Accurate nitrogen (N) management is crucial for the economic and environmental sustainability of cropping systems. Different methods have been developed to increase the efficiency of N fertilizations. However, their costs and/or low usability have often prevented their adoption in operational contexts. We developed [...] Read more.
Accurate nitrogen (N) management is crucial for the economic and environmental sustainability of cropping systems. Different methods have been developed to increase the efficiency of N fertilizations. However, their costs and/or low usability have often prevented their adoption in operational contexts. We developed a diagnostic system to support topdressing N fertilization based on the use of smart apps to derive a N nutritional index (NNI; actual/critical plant N content). The system was tested on paddy rice via dedicated field experiments, where the smart apps PocketLAI and PocketN were used to estimate, respectively, critical (from leaf area index) and actual plant N content. Results highlighted the system’s capability to correctly detect the conditions of N stress (NNI < 1) and N surplus (NNI > 1), thereby effectively supporting topdressing fertilizations. A resource-efficient methodology to derive PocketN calibration curves for different varieties—needed to extend the system to new contexts—was also developed and successfully evaluated on 43 widely grown European varieties. The widespread availability of smartphones and the possibility to integrate NNI and remote sensing technologies to derive variable rate fertilization maps generate new opportunities for supporting N management under real farming conditions. Full article
(This article belongs to the Special Issue Sensors and Systems for Smart Agriculture)
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Open AccessArticle
Design and Calibration of a Low-Cost SDI-12 Soil Moisture Sensor
Sensors 2019, 19(3), 491; https://doi.org/10.3390/s19030491 - 25 Jan 2019
Abstract
Water is the main limiting factor in agricultural production as well as a scarce resource that needs to be optimized. The measurement of soil water with sensors is an efficient way for optimal irrigation management. However, commercial sensors are still too expensive for [...] Read more.
Water is the main limiting factor in agricultural production as well as a scarce resource that needs to be optimized. The measurement of soil water with sensors is an efficient way for optimal irrigation management. However, commercial sensors are still too expensive for most farmers. This paper presents the design, development and calibration of a new capacitive low-cost soil moisture sensor that incorporates SDI-12 communication, allowing one to select the calibration equation for different soils. The sensor was calibrated in three different soils and its variability and accuracy were evaluated. Lower but cost-compensated accuracy was observed in comparing it with commercial sensors. Field tests have demonstrated the temperature influence on the sensor and its capability to efficiently detect irrigation and rainfall events. Full article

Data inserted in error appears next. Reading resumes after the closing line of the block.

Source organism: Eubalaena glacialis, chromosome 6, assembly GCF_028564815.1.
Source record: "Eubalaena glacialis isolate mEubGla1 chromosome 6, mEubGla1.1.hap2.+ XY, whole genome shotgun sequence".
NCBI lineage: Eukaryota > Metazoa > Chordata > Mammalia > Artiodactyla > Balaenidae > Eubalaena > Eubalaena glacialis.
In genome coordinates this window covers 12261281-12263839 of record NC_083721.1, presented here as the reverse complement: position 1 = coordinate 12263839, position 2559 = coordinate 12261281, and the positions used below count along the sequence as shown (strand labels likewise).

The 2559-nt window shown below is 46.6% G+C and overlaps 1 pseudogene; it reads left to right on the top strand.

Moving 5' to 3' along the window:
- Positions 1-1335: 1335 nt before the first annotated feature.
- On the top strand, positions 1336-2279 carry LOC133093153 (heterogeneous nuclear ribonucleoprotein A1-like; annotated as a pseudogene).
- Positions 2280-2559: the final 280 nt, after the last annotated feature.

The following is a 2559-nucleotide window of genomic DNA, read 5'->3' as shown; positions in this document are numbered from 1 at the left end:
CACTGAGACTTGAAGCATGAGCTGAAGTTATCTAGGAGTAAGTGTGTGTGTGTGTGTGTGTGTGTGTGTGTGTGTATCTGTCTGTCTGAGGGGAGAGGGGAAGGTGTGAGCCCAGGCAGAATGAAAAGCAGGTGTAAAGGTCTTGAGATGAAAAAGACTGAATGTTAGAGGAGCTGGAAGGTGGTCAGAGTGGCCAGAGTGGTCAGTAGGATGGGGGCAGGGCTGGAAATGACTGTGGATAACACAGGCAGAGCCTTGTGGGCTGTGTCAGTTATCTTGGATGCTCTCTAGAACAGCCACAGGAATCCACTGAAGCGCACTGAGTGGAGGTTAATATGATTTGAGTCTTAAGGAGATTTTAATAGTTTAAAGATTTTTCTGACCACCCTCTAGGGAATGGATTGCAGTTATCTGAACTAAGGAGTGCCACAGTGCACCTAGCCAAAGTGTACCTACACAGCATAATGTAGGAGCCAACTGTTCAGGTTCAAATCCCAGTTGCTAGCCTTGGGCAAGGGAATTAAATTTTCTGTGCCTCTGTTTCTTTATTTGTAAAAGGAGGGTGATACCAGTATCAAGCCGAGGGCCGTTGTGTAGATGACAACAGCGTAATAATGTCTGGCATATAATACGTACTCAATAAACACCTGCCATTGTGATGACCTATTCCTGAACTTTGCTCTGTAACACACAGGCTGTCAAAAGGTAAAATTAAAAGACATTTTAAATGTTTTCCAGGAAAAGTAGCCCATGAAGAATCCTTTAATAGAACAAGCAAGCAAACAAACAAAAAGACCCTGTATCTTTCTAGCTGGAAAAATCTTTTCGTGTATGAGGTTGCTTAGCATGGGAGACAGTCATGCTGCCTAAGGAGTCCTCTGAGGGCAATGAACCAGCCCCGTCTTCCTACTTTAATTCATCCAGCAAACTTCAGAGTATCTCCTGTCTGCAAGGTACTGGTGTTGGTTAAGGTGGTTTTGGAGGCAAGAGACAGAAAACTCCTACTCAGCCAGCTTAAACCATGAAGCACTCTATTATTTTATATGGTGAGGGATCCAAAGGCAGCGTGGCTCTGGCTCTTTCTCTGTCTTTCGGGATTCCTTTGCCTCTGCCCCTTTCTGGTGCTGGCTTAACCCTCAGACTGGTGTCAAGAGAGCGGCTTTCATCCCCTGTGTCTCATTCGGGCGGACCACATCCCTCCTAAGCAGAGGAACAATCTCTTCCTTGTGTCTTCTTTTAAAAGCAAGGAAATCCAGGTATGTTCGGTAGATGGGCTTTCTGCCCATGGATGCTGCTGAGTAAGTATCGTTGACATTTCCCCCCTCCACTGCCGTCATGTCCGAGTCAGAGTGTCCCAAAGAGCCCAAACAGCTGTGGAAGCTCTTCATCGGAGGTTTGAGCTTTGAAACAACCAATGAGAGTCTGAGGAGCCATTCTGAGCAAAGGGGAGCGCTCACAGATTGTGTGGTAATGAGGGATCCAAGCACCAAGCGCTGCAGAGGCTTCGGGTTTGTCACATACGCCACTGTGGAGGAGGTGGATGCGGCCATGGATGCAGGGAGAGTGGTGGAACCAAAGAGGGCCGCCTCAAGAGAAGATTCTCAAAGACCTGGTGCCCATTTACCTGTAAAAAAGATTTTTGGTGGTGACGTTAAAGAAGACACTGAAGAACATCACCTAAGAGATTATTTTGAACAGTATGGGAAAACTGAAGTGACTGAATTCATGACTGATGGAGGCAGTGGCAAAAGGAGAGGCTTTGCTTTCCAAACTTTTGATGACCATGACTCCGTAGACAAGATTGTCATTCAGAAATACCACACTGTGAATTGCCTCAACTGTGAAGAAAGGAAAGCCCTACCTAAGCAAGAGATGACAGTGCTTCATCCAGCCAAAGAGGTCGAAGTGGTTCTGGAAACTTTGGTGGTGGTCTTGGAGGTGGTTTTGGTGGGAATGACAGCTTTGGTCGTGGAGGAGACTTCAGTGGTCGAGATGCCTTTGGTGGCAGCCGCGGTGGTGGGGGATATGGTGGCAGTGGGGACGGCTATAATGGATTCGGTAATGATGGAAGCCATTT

(This article belongs to the Special Issue Sensors and Systems for Smart Agriculture)
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Open AccessArticle
Performance Assessment of Five Different Soil Moisture Sensors under Irrigated Field Conditions in Oklahoma
Sensors 2018, 18(11), 3786; https://doi.org/10.3390/s18113786 - 05 Nov 2018
Cited by 2
Abstract
Meeting the ever-increasing global food, feed, and fiber demands while conserving the quantity and quality of limited agricultural water resources and maintaining the sustainability of irrigated agriculture requires optimizing irrigation management using advanced technologies such as soil moisture sensors. In this study, the [...] Read more.
Meeting the ever-increasing global food, feed, and fiber demands while conserving the quantity and quality of limited agricultural water resources and maintaining the sustainability of irrigated agriculture requires optimizing irrigation management using advanced technologies such as soil moisture sensors. In this study, the performance of five different soil moisture sensors was evaluated for their accuracy in two irrigated cropping systems, one each in central and southwest Oklahoma, with variable levels of soil salinity and clay content. With factory calibrations, three of the sensors had sufficient accuracies at the site with lower levels of salinity and clay, while none of them performed satisfactorily at the site with higher levels of salinity and clay. The study also investigated the performance of different approaches (laboratory, sensor-based, and the Rosetta model) to determine soil moisture thresholds required for irrigation scheduling, i.e., field capacity (FC) and wilting point (WP). The estimated FC and WP by the Rosetta model were closest to the laboratory-measured data using undisturbed soil cores, regardless of the type and number of input parameters used in the Rosetta model. The sensor-based method of ranking the readings resulted in overestimation of FC and WP. Finally, soil moisture depletion, a critical parameter in effective irrigation scheduling, was calculated by combining sensor readings and FC estimates. Ranking-based FC resulted in overestimation of soil moisture depletion, even for accurate sensors at the site with lower levels of salinity and clay. Full article
(This article belongs to the Special Issue Sensors and Systems for Smart Agriculture)